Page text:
Last week I met an old CNET friend for lunch in Sausalito (@Fish), and since I had the morning open I brought my plein air kit to paint a bit.  I’ve been painting in my studio lately because my next “big goal” is to scale my work up.  Paining this reminded me of what I like about plein air painting: the immediacy, fresh, no-fuss impression. Keeps me loose. I suppose the best way to grow is to continue to mix plein air, ala prima and studio and try to find the right balance.

I am having a lot of trouble painting larger works. Technically, I have to get used to painting on dry (or semi-dry) surfaces, but mentally, it’s difficult for me to sustain the emotional energy I expend on small works.  Have you faced these kinds of challenges?  How have you made this transition?

Sausalito Harbor, Oil on Canvas, 8x10
Sausalito Harbor, Oil on Canvas, 8x10


1 thought on “Sausalito Harbor

  1. One solution I’ve discovered that works for me personally is to not work on a piece exclusively in the studio. That is, I’ll start a large piece in the field and take it as far as I can. Then, I’ll take it to the studio to finish it up. I’ll spend considerable time doing so – working from reference photos I’ve shot, scraping out passages, etc. The energy I felt in the field really carries through to the studio when I do it this way. As for working on a piece exclusively in the studio, that’s a lot harder, and I haven’t found a solution that totally works. What I do is try to treat it like a plein air piece – large brush, big strokes, with a time limit. Even the big ones.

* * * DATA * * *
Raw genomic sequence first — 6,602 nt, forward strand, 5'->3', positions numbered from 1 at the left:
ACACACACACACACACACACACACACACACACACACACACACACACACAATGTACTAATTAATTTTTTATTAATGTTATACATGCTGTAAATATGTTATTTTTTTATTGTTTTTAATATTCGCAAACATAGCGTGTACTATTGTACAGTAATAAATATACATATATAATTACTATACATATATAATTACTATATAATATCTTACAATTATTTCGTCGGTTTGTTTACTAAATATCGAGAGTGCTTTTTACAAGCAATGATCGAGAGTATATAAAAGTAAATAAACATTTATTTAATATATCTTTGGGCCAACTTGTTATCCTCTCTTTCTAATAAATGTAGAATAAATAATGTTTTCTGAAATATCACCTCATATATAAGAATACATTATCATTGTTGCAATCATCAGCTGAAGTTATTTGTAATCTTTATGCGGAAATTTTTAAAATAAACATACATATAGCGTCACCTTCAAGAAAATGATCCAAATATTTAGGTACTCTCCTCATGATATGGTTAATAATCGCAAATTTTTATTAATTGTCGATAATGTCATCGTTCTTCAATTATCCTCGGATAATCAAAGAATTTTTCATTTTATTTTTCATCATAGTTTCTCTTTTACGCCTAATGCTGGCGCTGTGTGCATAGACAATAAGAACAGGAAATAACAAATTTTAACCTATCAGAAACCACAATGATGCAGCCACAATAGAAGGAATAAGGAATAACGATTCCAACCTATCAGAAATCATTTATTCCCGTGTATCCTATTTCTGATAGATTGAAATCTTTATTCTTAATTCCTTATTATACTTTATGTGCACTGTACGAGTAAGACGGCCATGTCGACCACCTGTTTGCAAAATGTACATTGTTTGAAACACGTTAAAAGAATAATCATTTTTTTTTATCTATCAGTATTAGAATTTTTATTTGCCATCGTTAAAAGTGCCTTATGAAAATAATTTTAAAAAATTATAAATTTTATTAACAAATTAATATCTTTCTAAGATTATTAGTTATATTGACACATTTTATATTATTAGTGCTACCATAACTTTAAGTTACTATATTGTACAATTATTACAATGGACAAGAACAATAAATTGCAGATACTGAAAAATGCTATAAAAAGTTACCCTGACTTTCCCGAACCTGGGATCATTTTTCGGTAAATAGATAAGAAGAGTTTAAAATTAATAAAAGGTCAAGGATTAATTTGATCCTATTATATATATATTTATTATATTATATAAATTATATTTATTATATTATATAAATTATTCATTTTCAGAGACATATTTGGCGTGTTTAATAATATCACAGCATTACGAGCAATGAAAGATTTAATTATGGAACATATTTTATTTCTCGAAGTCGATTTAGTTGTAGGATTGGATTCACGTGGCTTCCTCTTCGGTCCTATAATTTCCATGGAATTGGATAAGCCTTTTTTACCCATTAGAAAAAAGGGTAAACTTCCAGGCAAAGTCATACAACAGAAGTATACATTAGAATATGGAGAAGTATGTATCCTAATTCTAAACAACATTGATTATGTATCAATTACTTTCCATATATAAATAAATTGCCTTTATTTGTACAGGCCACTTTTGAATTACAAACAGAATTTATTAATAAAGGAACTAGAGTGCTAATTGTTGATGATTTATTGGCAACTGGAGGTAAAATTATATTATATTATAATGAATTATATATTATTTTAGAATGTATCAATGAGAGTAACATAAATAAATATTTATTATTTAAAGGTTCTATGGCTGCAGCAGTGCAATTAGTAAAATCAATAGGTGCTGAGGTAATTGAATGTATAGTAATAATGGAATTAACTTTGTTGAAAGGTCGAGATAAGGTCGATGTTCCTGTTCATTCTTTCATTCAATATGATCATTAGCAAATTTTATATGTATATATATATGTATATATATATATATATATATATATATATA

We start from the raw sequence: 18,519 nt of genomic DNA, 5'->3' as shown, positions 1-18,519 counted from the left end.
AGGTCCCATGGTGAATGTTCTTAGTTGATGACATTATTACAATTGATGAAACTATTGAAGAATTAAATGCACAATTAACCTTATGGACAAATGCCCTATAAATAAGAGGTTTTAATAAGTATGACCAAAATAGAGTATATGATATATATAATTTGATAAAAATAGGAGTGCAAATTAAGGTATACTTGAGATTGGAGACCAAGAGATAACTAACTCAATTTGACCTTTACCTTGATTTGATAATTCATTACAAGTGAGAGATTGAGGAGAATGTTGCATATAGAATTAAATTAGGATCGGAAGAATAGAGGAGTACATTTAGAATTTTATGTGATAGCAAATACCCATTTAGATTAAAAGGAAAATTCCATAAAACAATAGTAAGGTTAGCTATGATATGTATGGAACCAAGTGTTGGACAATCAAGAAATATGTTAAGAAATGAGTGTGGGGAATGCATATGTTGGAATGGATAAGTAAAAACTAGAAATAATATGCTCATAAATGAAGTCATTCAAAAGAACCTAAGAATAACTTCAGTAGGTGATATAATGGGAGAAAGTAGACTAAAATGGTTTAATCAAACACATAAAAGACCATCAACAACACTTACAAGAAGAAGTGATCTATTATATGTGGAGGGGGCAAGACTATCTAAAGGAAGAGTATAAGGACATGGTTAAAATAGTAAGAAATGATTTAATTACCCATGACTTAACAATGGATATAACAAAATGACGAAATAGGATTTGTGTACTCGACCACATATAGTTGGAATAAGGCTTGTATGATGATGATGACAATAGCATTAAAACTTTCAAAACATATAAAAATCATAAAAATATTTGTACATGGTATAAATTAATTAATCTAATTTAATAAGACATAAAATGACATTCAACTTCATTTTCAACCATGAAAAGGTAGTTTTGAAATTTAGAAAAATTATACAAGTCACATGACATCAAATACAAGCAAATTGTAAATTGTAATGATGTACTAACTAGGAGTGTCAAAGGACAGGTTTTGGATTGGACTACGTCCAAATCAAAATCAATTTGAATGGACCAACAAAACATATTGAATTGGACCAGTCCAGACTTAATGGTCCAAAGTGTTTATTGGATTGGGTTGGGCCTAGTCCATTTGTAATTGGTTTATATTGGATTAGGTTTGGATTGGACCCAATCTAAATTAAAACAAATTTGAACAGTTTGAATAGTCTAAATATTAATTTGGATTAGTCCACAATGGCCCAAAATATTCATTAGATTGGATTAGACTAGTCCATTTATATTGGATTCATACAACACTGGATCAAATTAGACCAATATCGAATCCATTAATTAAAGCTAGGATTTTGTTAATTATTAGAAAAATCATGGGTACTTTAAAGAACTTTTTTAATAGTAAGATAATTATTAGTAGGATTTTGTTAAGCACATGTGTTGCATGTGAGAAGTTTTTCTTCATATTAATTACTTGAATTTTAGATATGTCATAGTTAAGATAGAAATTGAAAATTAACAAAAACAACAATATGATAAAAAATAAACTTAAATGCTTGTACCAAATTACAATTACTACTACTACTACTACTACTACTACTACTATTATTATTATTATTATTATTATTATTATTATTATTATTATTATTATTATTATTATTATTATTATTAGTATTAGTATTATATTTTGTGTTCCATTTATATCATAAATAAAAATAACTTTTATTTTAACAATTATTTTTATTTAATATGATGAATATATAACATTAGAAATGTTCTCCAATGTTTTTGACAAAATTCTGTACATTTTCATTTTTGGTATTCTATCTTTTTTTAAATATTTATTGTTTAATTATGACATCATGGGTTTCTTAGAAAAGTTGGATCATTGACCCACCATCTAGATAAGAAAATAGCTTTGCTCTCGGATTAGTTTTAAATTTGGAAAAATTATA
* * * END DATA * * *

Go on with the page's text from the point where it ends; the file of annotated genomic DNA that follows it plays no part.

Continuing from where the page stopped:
As for the dry surface, I find I’m enjoying that. You can add a medium to that will slow the drying time so it stays wet for days, but I do like the broken brush strokes I get when laying fresh paint down over dry. (I’ll squirt a bit of retouch varnish on the surface first so I can see the colors of the old paint better.)

    Carry on! I like your recent work quite a bit.

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